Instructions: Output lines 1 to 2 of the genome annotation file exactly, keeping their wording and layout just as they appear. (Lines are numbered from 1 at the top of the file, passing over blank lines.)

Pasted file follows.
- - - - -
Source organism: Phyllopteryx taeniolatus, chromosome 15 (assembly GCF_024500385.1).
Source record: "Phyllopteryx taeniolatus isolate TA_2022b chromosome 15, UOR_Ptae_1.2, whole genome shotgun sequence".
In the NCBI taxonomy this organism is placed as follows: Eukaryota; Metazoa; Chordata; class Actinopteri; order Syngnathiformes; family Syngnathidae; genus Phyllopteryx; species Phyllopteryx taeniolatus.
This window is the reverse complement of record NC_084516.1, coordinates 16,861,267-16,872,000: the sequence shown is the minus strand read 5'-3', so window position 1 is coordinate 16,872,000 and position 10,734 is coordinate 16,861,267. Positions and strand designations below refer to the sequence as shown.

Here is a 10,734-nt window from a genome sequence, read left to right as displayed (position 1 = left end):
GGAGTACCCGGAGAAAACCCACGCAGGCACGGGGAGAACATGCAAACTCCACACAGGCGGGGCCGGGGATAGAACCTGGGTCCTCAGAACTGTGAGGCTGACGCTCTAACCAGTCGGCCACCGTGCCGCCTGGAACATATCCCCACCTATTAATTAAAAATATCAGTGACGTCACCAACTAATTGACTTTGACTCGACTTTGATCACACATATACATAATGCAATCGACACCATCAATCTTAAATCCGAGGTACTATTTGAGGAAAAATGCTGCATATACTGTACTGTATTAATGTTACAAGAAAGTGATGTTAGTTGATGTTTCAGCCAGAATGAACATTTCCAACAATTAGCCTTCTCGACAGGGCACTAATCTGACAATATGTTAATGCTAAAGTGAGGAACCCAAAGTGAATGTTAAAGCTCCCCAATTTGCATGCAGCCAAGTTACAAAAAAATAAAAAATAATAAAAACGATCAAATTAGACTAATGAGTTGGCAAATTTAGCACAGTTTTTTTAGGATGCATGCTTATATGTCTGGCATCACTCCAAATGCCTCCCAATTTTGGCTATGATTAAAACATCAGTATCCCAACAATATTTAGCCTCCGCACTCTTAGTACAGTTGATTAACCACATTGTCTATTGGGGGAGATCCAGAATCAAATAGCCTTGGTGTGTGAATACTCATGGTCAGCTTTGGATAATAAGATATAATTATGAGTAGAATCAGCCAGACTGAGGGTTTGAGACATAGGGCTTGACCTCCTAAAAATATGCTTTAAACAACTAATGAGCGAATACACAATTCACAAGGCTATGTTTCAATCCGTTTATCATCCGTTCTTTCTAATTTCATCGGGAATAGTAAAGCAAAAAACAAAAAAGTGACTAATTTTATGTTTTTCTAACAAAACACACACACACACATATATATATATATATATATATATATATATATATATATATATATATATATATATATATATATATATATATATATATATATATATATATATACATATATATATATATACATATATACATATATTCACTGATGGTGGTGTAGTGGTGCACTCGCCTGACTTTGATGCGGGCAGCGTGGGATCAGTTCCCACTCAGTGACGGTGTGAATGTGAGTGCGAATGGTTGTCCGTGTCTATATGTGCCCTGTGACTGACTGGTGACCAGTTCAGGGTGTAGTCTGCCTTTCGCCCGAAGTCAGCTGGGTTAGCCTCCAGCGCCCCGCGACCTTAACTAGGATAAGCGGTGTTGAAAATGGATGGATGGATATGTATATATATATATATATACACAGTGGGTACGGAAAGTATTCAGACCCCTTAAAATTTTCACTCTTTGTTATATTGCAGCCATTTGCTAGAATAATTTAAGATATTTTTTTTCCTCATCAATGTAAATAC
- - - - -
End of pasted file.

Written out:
Source organism: Phyllopteryx taeniolatus, chromosome 15 (assembly GCF_024500385.1).
Source record: "Phyllopteryx taeniolatus isolate TA_2022b chromosome 15, UOR_Ptae_1.2, whole genome shotgun sequence".